John Coburn, Networks Manager at HACT sets out the challenges facing the most disadvantaged neighbourhoods and asks the housing sector to be heard in the political battle ahead.
We are coming to the end of the 5 year term coalition government and whatever you think of Cameron, Osborne, Clegg and co they have been radical in reforming public services and challenging the assumptions of the welfare state. The Universal Credit has been welcomed by all mainstream political parties because everyone agrees that you should be better off in work than on benefits. However the changes have been implemented at a time when the country’s economy has been in freefall, and the medicine proposed has been significant cuts to public expenditure to bring about renewed economic growth. Who has suffered the most in this age of austerity? The poorest in society and consequently social housing residents.
Would a new government be in a position to reverse these benefits cuts? Probably not as the Institute for Fiscal Studies (IFS) report even in 2018/19 the national debt is still forecast to 76% of national income. The bedroom tax may be scrapped but the reality is that welfare for those on out of work benefits will be squeezed even further. Associations’ business plans are threatened by these cuts as it increases the potential for more and more residents to fall into arrears. Therefore day by day we see housing providers attaching new conditions around training, employment and volunteering to tenancies; and rewarding good tenants and punishing the bad. HACT is researching the new approaches to tenancy management with a number of housing associations, and we will see over the longer term whether these changes help with rent collection. Without steady rental income, housing providers’ ability to build more homes will be hampered.
HACT’s work with Inclusion over the past 3 years has helped highlight the changing approaches the sector is taking to actively support and empower residents getting into work. Unlike 2 years ago housing providers know who their workless tenants are, and are thinking strategically about the role they should play, e.g providing direct services contracting out to voluntary and community organisations. They are looking across the business and through their supply chains to deliver ‘social value’ and more jobs. And are developing solutions to real challenges their residents face in areas such as digital technology, community transport and childcare. However there is a limit to what charitable housing providers can do to stimulate growth in our poorestcommunities.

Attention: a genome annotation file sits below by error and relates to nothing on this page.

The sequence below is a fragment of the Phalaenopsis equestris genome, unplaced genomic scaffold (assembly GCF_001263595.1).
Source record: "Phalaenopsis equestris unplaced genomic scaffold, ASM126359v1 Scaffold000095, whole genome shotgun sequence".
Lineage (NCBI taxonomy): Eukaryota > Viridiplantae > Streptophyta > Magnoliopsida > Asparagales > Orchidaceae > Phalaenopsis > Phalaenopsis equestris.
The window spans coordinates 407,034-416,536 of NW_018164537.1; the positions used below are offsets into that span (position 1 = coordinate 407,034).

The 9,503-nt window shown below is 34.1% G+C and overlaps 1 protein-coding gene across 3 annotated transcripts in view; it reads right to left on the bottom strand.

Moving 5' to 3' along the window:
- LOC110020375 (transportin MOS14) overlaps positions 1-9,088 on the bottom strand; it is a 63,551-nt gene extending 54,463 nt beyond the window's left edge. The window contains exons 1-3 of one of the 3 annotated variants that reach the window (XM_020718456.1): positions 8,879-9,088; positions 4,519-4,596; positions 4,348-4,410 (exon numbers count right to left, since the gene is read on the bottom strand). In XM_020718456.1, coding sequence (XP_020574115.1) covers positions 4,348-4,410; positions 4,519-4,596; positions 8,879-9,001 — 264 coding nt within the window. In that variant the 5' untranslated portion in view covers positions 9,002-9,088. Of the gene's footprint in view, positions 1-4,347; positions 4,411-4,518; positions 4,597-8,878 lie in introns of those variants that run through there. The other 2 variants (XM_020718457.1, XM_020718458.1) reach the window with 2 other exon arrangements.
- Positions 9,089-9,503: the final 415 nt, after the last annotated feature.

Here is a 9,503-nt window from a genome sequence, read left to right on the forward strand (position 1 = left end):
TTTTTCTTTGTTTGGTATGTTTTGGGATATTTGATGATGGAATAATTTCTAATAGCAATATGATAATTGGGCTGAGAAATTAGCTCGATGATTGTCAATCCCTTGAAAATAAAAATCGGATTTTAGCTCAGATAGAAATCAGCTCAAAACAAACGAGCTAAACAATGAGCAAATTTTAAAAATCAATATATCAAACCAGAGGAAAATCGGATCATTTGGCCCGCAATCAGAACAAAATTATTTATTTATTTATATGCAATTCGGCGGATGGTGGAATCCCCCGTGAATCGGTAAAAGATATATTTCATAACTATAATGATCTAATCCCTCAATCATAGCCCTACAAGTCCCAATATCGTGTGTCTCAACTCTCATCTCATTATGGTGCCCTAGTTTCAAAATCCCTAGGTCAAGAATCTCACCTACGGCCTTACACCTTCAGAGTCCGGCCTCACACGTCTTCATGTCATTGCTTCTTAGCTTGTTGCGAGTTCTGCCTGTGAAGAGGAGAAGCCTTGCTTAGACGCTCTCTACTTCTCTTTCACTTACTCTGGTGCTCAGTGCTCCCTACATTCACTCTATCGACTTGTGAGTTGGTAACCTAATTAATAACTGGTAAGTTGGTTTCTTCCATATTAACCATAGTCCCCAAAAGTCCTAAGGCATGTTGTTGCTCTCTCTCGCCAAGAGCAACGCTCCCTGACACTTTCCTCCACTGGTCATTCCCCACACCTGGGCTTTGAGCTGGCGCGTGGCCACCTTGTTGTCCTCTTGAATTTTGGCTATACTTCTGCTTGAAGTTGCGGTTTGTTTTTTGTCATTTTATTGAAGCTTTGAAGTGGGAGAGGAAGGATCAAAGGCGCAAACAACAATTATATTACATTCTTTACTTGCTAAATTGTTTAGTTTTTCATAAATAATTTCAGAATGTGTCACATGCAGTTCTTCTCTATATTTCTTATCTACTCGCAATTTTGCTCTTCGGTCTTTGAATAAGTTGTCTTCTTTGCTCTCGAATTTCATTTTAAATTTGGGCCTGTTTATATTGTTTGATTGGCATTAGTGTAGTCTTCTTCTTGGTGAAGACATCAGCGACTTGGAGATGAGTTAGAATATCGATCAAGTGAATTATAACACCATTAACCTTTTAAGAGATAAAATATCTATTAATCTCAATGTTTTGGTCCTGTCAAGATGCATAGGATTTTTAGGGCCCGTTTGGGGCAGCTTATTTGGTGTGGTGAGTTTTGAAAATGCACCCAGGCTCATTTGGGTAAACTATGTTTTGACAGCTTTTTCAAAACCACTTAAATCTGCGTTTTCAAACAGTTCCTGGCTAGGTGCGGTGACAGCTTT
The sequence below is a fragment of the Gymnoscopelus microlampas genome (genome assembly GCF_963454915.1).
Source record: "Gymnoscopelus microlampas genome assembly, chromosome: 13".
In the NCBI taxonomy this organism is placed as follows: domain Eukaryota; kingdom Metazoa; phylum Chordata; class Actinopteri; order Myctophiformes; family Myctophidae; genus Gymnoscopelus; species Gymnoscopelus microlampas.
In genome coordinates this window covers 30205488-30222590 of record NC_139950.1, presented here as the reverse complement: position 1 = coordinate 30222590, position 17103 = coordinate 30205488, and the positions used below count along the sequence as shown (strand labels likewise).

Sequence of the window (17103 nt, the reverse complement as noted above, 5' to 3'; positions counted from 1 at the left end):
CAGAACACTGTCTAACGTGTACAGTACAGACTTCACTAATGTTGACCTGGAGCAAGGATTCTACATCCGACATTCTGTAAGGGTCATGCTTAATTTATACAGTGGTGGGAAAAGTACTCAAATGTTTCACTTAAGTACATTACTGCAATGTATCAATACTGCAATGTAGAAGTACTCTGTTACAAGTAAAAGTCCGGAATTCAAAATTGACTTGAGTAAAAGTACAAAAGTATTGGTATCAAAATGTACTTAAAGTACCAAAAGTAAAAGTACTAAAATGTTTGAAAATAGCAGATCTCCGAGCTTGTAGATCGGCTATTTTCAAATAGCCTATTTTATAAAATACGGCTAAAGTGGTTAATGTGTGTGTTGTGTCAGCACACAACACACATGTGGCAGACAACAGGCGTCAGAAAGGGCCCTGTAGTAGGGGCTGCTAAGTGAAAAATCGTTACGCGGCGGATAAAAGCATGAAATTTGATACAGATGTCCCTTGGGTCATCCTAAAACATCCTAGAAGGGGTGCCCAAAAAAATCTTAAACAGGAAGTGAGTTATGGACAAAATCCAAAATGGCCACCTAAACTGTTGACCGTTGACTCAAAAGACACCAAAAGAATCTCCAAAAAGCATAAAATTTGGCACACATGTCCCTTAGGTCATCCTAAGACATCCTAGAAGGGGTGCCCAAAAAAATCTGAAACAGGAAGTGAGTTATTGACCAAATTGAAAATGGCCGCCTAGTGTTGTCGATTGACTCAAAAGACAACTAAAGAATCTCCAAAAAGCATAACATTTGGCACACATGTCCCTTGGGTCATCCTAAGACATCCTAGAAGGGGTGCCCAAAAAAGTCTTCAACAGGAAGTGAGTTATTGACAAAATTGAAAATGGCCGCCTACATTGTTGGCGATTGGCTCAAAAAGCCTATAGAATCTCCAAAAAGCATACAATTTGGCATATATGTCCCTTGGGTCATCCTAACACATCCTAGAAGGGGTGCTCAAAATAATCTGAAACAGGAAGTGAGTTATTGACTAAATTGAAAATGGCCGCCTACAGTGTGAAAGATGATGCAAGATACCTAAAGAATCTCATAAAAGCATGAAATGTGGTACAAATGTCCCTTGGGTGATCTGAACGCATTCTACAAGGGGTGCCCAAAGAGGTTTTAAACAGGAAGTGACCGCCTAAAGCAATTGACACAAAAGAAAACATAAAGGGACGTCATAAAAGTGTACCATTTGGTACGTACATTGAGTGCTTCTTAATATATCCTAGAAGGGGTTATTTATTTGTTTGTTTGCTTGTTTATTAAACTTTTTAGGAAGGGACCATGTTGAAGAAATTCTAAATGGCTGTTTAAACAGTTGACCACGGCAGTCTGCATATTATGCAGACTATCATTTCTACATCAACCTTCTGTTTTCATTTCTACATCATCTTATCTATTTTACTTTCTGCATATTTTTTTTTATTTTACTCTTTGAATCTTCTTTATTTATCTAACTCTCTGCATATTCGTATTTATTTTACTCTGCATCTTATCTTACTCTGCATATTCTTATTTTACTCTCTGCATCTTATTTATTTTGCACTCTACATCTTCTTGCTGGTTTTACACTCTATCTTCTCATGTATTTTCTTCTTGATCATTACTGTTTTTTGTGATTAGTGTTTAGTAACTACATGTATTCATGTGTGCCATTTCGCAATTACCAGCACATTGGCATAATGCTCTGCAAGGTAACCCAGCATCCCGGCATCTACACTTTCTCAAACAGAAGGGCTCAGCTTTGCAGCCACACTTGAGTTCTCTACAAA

Many on the Conservative side of the coalition believe that reducing the size of the state would have the positive effect of unleashing the flare, potential and crucially the resources of the private sector. And whilst many public sector jobs have been lost; neither the government can champion the fact that a 1 million new jobs have been created. However, a recent Centre for Cities publication revealed that 80% of these new private sector jobs are in London. And there are constant reports that many of the new jobs created are part-time and are low wage. It is doubtful that social housing residents living in former industrial towns from this economic growth.
If the state moves out then society should move in, so the aspiration of the ‘Big Society’ went. Everyone acknowledges though that significant money is needed to regenerate communities and create jobs (look at High Speed 2!) but at the moment government nor the banks are going to give it. Even Big Society Capital has found it difficult through its model to lend to worthwhile projects. Therefore if transforming communities is going to be hard, another approach that can and is yielding results is the government’s Start Up Loan Fund which is supporting individual businesses with loan finance and mentoring. HACT and the Community Development Finance Association (CDFA) are testing this model in community finance partnerships between housing associations and CDFIs (social lender) to finance and support resident-led entrepreneurs. Exploring the wider social and economic impacts at the end of our programme will be interesting, but it isn’t on its own going to do enough.
An election in 2015 then, what is the housing association sector going to do? Are we going to accept the status quo? Or just moan incoherently from the sidelines? No. It’s time for sector or even ‘movement’ to offer solutions based on evidence and understanding.